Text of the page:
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<i>Dear Workforce</i> Which Is Better Our Own In-House Competency Model or One Based on Best Practices

August 25, 2004
Dear Grooming:

You've identified what matters most to organizations regarding people-related programs: results. A good leadership-development program improves the skills, knowledge and behaviors of leaders so that they achieve the business results expected of them and the organization.
Leadership development is done to:
  • Communicate the key competencies, skills, abilities and behaviors that are expected of leaders in an organization.
  • Assess current skill levels of individual leaders and aggregate skill levels of leader groups.
  • Identify skills gaps, either for individuals or for the entire group.
  • Prepare a development plan and identify the experiences that are needed to help the individual or group close the gap.
You are on target in wondering about the validity of competency models. It's important to pay attention to the validity of a competency model if it is to be used as the basis for feedback or for making decisions about promotions, career opportunities, succession, etc. (for both legal and effectiveness reasons). In the end, a valid leadership-competency model is, by definition, a current model because it reflects what is expected of leaders now and in the immediate future.
A well-designed and validated leadership-competency model should reflect the competencies that are most strategically significant to your business. These are the key competencies--not an exhaustive list--a leader must demonstrate on the job. Each competency has behaviorally defined levels of performance (e.g., needs improvement, achieves expectations, exceeds expectations) or behaviorally defined levels of growth (e.g., developing, skilled, expert). This defines the behaviors that are realistically expected of high-performers.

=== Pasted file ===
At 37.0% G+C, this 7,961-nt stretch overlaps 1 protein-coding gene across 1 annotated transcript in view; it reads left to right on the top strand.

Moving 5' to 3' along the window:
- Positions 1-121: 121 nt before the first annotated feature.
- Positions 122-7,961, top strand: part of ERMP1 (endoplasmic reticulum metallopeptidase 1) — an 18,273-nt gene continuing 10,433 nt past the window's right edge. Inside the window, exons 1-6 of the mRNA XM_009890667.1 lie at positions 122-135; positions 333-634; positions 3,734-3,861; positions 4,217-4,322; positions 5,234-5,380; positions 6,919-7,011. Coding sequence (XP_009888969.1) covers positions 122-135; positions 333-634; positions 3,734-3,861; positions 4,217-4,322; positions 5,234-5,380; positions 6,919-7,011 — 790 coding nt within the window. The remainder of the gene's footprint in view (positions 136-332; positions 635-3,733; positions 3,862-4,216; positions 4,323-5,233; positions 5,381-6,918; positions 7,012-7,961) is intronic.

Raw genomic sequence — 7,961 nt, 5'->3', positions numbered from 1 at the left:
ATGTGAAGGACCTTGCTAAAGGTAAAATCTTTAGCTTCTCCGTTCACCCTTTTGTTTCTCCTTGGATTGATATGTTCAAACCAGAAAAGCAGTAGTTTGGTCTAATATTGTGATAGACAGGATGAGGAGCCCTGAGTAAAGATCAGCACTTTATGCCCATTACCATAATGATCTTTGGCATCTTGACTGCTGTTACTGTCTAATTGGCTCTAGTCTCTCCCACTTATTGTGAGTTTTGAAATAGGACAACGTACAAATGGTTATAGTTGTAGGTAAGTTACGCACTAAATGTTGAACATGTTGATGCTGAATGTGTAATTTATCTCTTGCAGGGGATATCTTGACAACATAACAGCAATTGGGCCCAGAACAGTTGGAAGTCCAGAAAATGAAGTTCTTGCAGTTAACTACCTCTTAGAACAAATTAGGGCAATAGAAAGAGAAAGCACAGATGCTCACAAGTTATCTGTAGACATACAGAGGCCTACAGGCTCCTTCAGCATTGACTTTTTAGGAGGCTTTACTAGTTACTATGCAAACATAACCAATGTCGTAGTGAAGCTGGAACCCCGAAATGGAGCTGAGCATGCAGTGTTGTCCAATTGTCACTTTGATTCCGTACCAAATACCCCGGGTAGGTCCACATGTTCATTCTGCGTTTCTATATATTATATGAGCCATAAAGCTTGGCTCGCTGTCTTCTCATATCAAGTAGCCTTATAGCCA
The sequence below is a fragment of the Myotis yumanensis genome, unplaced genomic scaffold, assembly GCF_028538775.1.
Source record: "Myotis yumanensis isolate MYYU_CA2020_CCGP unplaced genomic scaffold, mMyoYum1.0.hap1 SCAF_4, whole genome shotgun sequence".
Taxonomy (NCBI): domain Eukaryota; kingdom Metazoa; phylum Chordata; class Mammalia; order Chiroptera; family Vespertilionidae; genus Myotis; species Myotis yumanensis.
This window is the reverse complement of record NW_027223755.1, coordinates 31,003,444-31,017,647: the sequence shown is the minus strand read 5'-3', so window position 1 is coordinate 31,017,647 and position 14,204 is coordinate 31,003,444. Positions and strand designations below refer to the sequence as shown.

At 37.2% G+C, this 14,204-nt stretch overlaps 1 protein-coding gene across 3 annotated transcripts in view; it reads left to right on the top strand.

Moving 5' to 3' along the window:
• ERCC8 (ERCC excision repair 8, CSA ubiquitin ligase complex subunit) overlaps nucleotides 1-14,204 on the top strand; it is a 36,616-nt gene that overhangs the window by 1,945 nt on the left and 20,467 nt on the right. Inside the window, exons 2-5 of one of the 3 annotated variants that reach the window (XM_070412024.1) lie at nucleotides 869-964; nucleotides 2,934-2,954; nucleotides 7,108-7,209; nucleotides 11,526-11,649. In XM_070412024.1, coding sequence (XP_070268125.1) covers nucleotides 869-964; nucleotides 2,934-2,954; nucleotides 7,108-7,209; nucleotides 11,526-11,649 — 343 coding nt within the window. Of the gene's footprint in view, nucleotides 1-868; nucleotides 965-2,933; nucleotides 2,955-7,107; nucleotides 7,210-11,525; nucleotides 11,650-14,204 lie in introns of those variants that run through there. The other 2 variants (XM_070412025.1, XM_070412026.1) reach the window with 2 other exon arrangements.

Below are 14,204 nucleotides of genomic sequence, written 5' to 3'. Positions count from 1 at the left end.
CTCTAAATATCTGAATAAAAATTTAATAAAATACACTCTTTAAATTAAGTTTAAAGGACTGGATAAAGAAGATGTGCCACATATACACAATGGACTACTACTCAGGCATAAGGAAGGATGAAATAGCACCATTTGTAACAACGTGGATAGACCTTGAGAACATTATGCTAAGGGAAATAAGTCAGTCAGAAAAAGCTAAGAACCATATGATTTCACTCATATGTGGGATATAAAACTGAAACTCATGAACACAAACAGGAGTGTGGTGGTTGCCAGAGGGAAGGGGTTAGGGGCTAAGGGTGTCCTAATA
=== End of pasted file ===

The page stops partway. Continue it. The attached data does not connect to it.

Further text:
For maximum effectiveness, a leadership-competency model should be specific to your organization's needs and used for a range of decisions, including recruiting and selection, development of individuals, design of leadership course work and assessment tools, and succession planning. Tailor the competency model to support the company's specific mission, vision, strategy and goals. Be sure to periodically review and update it, especially in light of any major business changes that affect the mission, strategy, etc.
Remember, too, that a "well-researched leadership-competency model" may not target the specific behaviors or skills you need to make smarter organizational decisions on development and promotions. Instead, it's likely to derive from best practices. GE wouldn't adopt a leadership-competency model used by Microsoft, and vice versa.
In the end, a validated competency model using best practices always would be better than making a gut decision. Still, it lacks validation inside that particular organization, and therefore is unlikely to provide the strategically sound foundation of a tailored model.
SOURCE: Catherine Mergen, associate principal, Mellon's Human Resources & Investor Solutions, Chicago, Oct. 25, 2003.
LEARN MORE:How to Capitalize on Competencies.
The information contained in this article is intended to provide useful information on the topic covered, but should not be construed as legal advice or a legal opinion. Also remember that state laws may differ from the federal law.
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